Eight days of pedalling from Erzurum. We’re in Uzundere, back on the main highway, about 80 km north of the city. Sage and I rode a couple loops in Tortum İlçe. Up and down, up and down. I’m sure other touring cyclists have pedalled these roads, but “we’re off the main route” might be an understatement.
At the end of the Sage’s summer vacation, we’ll be back in Erzurum for her flight to Alaska. Even when I sort of have a destination, I get easily distracted by tempting mountain passes. Well, with no destination other than where we started, it’s hard to pass up a dirt track that climbs. There seem to be plenty to choose from.
We did skip one, however. A good dirt road headed NW from Yayla Geçidi to Uzundere. Sage was the guinea pig and didn’t even ride 100m before the mud locked up her wheels. We turned back and selected Plan B which set us up for the brilliant loop through Arılı, Meydanlar, Tipili, and Ballı. The road we skipped is probably fine now. We were there less than one hour after one of the most intense rain storms I have ever seen.
It’s rained almost every day since leaving Erzurum. It’s mostly been light and refreshing rain. Even with a couple deluges, I’ll take the rain over the heat that I endured a couple weeks ago. Putting on my down coat, wool hat, and three pairs of pants two nights ago, it’s hard to believe it was so hot just two weeks ago.
Sage has plenty of bike touring experience riding big mountains in Kyrgyzstan, Tajikistan, Mongolia, Russia, China, Tibet, Pakistan, and India. However, this is her longest tour on her relatively new Bike Friday with 20-inch wheels. The steep dirt road descent from Kireçli Geçidi probably isn’t the best place to get used to a new ride, but she handled it well. A few days later Sage counted 15 switchbacks on the plunge through Ballı from the green alpine meadows to the desert-like steep canyons below. She rode that as fast as I did.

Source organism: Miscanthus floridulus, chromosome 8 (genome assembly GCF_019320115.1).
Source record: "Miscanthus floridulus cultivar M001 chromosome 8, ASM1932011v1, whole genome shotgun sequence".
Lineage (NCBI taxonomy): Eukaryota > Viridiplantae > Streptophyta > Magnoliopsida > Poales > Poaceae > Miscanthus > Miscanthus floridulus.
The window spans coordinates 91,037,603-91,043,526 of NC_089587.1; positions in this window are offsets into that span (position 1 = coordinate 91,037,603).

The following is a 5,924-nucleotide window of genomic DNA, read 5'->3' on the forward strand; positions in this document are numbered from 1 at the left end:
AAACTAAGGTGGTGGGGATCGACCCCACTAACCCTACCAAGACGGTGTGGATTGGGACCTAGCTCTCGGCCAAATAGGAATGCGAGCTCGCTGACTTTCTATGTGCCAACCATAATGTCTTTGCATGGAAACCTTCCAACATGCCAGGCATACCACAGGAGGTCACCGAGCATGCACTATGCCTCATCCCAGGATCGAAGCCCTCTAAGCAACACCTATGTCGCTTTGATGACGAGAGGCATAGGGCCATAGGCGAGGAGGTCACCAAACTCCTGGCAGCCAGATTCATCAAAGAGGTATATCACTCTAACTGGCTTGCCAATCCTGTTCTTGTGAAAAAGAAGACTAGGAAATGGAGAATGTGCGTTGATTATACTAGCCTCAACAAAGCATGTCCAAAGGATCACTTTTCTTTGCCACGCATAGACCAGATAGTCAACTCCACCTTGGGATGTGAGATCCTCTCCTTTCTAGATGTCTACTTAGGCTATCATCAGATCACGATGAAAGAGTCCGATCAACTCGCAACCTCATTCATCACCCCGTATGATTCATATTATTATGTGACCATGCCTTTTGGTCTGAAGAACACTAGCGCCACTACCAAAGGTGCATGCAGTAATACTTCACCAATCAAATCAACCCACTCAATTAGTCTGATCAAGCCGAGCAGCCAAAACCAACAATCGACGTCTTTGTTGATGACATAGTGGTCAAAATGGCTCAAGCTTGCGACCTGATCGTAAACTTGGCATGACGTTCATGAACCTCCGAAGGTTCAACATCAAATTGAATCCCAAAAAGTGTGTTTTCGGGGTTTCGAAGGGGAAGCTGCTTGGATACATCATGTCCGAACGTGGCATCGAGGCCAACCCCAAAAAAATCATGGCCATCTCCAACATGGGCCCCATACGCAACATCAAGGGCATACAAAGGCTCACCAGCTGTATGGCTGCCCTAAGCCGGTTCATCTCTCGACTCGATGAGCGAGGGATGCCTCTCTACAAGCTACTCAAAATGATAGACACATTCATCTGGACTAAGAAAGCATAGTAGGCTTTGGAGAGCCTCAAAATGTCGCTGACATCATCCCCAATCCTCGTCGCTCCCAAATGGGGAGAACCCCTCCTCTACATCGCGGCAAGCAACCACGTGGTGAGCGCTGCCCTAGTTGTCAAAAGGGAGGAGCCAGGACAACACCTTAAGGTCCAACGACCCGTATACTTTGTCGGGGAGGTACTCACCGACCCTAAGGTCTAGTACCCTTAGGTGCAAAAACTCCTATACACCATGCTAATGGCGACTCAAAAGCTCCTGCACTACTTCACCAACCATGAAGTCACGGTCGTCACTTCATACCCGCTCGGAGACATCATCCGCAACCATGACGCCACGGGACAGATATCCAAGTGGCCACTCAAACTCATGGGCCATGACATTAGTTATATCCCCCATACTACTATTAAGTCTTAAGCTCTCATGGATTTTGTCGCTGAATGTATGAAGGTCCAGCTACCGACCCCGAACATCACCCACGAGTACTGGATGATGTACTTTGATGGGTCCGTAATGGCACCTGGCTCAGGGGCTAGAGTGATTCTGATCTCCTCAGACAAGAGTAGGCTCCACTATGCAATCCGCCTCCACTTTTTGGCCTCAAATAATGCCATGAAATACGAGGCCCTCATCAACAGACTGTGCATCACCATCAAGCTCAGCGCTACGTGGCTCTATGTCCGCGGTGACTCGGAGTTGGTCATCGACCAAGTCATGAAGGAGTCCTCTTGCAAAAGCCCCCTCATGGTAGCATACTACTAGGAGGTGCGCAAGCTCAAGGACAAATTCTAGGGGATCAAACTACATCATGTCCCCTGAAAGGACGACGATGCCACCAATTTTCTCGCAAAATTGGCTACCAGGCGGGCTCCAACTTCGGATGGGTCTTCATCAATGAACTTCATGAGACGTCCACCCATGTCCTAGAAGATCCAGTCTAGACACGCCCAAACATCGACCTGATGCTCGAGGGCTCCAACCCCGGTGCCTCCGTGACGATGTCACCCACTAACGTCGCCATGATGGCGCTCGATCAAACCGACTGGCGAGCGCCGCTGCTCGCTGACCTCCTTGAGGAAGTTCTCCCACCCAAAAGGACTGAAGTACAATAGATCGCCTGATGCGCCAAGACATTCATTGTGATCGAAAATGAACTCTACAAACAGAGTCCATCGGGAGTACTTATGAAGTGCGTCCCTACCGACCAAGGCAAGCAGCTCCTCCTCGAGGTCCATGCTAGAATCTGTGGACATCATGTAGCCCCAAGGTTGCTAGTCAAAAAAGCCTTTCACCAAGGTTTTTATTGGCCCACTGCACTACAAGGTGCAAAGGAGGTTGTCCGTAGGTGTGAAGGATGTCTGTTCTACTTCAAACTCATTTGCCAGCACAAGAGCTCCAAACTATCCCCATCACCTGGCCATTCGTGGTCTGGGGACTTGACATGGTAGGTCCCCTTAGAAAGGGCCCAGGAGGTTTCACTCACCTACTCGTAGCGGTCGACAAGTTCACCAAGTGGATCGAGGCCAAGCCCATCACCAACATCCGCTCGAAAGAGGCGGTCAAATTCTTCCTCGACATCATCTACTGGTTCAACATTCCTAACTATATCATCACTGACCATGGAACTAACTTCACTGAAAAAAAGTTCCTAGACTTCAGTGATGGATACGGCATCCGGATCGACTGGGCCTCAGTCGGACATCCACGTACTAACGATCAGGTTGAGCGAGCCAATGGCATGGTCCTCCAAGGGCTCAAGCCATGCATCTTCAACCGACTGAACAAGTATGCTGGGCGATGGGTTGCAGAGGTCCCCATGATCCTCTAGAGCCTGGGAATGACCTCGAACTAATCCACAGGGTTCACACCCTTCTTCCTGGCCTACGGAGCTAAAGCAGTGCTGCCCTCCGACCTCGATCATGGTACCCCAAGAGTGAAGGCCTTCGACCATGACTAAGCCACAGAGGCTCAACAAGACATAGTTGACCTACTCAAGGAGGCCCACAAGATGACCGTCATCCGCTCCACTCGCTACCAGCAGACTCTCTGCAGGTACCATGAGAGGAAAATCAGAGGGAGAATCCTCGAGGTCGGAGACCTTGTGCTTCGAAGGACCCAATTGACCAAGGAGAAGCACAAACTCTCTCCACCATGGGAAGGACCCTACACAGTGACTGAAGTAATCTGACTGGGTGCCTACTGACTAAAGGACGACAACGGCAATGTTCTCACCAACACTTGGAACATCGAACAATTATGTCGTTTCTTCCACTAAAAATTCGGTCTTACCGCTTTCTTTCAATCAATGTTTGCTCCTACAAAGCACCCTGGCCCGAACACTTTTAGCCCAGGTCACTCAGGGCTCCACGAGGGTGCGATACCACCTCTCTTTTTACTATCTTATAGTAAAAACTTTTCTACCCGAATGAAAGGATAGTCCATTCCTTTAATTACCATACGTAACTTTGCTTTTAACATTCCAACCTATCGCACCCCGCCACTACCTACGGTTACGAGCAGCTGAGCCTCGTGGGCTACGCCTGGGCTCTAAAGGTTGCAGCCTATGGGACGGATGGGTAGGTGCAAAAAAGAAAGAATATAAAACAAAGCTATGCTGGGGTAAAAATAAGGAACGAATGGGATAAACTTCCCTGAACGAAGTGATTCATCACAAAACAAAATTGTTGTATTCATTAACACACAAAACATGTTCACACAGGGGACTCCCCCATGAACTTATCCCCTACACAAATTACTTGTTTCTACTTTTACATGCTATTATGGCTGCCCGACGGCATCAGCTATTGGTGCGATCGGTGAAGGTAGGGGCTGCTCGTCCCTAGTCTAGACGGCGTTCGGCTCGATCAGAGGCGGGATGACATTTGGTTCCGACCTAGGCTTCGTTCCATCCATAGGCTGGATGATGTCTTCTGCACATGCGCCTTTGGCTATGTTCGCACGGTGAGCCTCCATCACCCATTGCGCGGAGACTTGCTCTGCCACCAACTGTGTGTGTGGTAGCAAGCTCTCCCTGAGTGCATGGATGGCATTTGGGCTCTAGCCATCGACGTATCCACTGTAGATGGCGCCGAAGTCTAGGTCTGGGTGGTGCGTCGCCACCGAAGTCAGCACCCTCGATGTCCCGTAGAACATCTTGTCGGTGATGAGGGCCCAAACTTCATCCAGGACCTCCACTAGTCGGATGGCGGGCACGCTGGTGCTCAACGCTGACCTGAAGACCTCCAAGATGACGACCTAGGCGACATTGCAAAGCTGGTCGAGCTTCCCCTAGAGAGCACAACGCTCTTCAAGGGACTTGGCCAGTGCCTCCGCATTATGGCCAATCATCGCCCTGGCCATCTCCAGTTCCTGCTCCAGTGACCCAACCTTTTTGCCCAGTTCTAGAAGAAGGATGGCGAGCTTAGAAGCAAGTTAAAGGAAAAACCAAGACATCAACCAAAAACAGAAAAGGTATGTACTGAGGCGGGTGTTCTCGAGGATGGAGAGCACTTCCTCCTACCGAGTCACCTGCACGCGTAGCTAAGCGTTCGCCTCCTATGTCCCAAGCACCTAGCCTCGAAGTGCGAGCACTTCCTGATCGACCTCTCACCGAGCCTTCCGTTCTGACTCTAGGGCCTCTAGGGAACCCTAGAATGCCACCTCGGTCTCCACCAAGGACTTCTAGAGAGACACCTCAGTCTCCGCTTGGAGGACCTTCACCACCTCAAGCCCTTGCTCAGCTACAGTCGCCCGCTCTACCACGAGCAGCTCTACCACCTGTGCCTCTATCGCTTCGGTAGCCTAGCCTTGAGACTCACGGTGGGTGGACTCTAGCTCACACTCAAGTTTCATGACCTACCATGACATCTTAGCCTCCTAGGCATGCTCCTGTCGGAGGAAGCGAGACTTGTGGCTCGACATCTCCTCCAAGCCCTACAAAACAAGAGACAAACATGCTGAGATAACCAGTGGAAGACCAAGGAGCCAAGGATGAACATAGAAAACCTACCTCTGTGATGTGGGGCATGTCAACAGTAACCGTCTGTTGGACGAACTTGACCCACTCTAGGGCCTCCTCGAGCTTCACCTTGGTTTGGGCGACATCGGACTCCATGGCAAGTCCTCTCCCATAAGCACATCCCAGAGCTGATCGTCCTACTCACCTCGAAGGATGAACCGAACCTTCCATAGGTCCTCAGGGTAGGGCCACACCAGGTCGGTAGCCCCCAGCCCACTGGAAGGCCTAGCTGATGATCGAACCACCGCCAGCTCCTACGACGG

The offers for çay continue and more often than not turn into meals with cheese, bread, olives, onions, tomatoes, and even juice. In Çakıllı a couple gave us homemade helva. It wasn’t sweet like regular helva. It was made from stringy cheese, oil, and something to give it a brownish color. Full of calories, I’m sure, and very tasty. We were sent off with a bag of the leftovers, another common gesture. We’re getting enough to eat.
Finally, I really must say a few words about Ballı. This small village, built into a south-facing hillside, must be the original earthship village. Since most roofs are covered with grass, it looks like a brown field from a distance. The outer walls of the houses are made of stone and upon closer examination you can see skylights and windows poking out of the earth. It was sort of eerie walking around and seeing tunnel-like entrances to an underground city. At first I poked into one hole only to hear people talking and realize I was tramping around on their roof! We did enter one underground home in Tipili, and it was surprisingly light inside. Maybe they’re not moles after all.
The photos of Ballı didn’t turn out very well.